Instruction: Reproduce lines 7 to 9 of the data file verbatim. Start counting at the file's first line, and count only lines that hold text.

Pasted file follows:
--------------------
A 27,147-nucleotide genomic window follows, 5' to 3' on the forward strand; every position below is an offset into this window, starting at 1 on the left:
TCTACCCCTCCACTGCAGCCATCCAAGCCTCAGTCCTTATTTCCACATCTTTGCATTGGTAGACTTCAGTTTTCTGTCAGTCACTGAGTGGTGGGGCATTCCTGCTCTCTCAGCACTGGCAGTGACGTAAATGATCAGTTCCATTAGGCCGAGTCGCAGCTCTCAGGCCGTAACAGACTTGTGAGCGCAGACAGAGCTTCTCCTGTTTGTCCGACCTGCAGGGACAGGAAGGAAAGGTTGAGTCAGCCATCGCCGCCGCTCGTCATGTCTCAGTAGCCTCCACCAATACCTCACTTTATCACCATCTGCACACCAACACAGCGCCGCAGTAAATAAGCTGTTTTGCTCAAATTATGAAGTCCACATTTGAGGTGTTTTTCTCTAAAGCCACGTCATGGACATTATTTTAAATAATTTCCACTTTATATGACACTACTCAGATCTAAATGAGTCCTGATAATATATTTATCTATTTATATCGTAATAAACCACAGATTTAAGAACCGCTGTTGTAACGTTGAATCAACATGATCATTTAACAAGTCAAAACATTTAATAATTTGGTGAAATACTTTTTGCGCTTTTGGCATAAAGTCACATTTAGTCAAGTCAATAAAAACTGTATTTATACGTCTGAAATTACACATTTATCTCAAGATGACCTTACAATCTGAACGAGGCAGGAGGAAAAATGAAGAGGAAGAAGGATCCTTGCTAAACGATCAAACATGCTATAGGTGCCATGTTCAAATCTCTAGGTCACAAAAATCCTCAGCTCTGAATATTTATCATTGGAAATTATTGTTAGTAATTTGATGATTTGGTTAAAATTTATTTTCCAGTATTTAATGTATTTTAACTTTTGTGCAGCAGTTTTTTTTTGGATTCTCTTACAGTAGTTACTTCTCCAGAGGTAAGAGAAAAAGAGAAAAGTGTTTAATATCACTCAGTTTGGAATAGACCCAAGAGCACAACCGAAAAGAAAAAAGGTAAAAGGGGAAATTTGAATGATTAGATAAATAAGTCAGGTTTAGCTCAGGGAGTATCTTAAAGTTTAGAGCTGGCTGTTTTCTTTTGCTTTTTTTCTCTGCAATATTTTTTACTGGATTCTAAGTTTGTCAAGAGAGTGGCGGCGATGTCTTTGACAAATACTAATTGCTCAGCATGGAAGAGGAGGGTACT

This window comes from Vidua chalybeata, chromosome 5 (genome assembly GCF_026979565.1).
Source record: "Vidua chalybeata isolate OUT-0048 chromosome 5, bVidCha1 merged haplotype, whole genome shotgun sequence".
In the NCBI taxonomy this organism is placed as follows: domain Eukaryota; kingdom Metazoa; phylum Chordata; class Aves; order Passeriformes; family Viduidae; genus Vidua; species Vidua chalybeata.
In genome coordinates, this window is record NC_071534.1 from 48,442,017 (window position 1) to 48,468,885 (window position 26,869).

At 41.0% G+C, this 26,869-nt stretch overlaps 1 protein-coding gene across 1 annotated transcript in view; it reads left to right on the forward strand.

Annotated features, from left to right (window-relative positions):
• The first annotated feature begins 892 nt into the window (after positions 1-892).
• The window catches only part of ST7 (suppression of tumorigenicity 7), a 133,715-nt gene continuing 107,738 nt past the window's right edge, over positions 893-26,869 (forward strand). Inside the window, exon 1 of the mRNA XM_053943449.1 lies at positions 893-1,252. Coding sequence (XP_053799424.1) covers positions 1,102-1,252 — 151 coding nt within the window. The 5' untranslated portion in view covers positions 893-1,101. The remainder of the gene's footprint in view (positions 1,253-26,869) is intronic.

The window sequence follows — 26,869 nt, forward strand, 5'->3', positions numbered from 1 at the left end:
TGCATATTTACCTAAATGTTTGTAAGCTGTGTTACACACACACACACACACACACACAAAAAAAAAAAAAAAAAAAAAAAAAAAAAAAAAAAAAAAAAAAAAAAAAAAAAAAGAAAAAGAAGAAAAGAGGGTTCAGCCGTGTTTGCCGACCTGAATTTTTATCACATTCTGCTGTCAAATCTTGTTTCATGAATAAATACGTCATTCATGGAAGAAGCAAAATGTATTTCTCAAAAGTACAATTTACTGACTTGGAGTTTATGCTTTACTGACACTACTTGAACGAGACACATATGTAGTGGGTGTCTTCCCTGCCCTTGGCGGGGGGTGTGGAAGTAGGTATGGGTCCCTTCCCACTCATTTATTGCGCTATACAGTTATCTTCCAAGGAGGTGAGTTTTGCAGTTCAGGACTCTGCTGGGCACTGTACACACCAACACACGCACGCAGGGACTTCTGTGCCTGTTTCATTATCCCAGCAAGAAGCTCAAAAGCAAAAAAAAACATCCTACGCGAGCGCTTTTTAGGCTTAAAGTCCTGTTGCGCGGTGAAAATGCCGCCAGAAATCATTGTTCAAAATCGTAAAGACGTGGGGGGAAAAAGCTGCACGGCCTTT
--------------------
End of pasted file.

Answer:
At 41.0% G+C, this 26,869-nt stretch overlaps 1 protein-coding gene across 1 annotated transcript in view; it reads left to right on the forward strand.

Annotated features, from left to right (window-relative positions):
• The first annotated feature begins 892 nt into the window (after positions 1-892).